We have previously written about the postcode lottery that exists in NHS Continuing Healthcare funding in England. Recent Health and Social Care Information Centre figures show that unfortunately this postcode lottery still exists.
NHS Continuing healthcare is a package of care arranged and funded solely by the NHS, which can be received in hospital, a nursing home or at the individual’s own home. It is often described as ‘fully funded care’. If you demonstrate a primary health need then the NHS must pay for your care in full, regardless of your personal wealth. Such care is provided to individuals who are over 18,andto meet needs that have arisen as a result of injury, illness or disability.
The cost of care in England can be in excess of£1,000 a week so the cost of footing the bill for care can quickly increase. If an individual is not funded by the NHS they will be means tested by the local authority. This can result in the sale of an individual’s home to pay for care.
The guidance on who is eligible for this funding is the same throughout England and is set out in the National Framework for NHS Continuing Healthcare Funding and NHS funded Nursing Care(November 2012). Despite the guidance and criteria being the same, who gets this funding varies dramatically in different parts of England.
In the most recent figures released by the Health and Social Care Information Centre(15 December 2015),it identifies that 62,854people are eligible for NHS Continuing Healthcare Funding in England. This averages to 69 people out of every 50,000.This demonstrates a 1.5 percent increase in the number of people eligible since the last figures released in June 2015.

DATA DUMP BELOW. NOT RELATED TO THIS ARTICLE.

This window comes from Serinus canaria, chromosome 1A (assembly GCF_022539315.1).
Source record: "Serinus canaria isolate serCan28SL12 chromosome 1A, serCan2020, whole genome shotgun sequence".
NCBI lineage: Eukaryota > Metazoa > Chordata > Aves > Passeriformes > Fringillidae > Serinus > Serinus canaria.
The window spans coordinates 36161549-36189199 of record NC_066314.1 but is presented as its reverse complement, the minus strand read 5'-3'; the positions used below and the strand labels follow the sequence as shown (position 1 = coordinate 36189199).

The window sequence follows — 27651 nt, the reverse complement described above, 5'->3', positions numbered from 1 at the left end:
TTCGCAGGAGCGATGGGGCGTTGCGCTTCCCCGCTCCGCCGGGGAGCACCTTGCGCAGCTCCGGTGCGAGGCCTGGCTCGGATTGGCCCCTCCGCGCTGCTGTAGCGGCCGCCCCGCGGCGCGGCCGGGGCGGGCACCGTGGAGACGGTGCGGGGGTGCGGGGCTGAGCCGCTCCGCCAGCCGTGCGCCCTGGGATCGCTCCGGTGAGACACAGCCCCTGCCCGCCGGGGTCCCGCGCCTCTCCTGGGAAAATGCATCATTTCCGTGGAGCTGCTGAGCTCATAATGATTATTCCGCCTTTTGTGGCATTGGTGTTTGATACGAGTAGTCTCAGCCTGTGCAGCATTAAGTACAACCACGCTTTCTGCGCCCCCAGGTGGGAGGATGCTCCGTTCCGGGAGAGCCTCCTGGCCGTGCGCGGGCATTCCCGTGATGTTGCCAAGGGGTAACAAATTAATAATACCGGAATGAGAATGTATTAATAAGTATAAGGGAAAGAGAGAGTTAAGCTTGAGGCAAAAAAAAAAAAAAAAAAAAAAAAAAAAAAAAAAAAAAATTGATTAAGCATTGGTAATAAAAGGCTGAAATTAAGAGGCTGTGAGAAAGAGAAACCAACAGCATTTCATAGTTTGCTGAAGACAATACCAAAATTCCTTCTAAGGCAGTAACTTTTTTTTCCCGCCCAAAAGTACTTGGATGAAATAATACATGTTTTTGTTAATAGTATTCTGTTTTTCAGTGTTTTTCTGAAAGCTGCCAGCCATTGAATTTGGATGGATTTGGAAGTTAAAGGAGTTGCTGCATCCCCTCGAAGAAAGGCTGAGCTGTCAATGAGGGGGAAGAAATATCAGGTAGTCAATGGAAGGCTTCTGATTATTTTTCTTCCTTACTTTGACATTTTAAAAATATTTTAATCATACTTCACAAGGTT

Examples of this variance include; NHS South Reading fund an average of 12 people out of every 50,000,which could mean than 83percent of those who may be eligible for NHS Continuing Healthcare in South Reading are not receiving it, while NHS Salford funds an average of 214 in every 50,000. Further examples are NHS Hull which fund an average of 115 in every 50,000and NHS Oxfordshire which fund an average of 21 in every 50,000.
These figures demonstrate that there is a huge variation throughout the country, which is resulting in a great unfairness for people who are paying for care when they should not be. Whilst it is to be expected for there to be a variation between different areas due to differences in the population, some of the variations are simply too great to be put down to differences in the population.
So what should you do if you feel your relative has been unfairly denied funding?
As experts in challenging NHS Continuing Healthcare decisions Hugh James Nursing Care offer a free no obligation assessment. By completing a simple questionnaire providing details about your relative’s health and care needs we will be able to advise you if there are prospects of successfully obtaining NHS Continuing Healthcare funding for your relative.